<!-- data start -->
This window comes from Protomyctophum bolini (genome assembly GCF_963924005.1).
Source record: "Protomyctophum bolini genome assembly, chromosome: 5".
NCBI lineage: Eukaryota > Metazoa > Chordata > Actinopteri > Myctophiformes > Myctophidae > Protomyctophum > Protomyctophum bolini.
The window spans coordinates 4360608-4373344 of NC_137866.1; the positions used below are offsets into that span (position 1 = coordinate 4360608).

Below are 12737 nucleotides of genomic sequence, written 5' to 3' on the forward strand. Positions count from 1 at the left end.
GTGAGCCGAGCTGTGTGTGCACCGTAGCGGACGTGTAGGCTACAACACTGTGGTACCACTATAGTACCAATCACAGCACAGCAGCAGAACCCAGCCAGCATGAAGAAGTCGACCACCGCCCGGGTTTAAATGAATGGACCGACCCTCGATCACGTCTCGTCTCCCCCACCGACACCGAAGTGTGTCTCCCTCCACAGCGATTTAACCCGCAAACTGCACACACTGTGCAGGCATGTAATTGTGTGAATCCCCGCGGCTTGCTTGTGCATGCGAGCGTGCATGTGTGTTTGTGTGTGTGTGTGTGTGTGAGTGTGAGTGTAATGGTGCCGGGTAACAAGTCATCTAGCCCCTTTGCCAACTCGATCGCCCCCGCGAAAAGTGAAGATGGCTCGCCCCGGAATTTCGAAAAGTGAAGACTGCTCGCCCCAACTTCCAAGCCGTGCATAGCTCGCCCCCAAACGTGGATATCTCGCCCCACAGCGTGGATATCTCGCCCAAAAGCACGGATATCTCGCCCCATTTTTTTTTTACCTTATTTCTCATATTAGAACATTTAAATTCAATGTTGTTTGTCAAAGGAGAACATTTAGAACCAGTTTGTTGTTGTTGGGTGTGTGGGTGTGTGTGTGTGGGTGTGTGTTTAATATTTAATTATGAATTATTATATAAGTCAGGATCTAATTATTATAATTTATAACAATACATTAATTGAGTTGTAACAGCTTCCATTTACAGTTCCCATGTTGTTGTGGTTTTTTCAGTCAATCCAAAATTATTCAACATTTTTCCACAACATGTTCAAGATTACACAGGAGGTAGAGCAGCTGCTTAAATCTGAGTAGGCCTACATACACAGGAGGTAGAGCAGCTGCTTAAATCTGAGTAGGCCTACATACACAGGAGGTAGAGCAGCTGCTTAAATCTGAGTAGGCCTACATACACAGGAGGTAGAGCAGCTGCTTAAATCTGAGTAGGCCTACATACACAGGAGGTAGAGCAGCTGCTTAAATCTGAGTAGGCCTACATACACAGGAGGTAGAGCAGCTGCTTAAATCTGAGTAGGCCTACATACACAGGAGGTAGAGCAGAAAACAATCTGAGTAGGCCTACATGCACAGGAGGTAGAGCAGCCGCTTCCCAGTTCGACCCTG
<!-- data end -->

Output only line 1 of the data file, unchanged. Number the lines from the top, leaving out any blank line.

This window comes from Protomyctophum bolini (genome assembly GCF_963924005.1).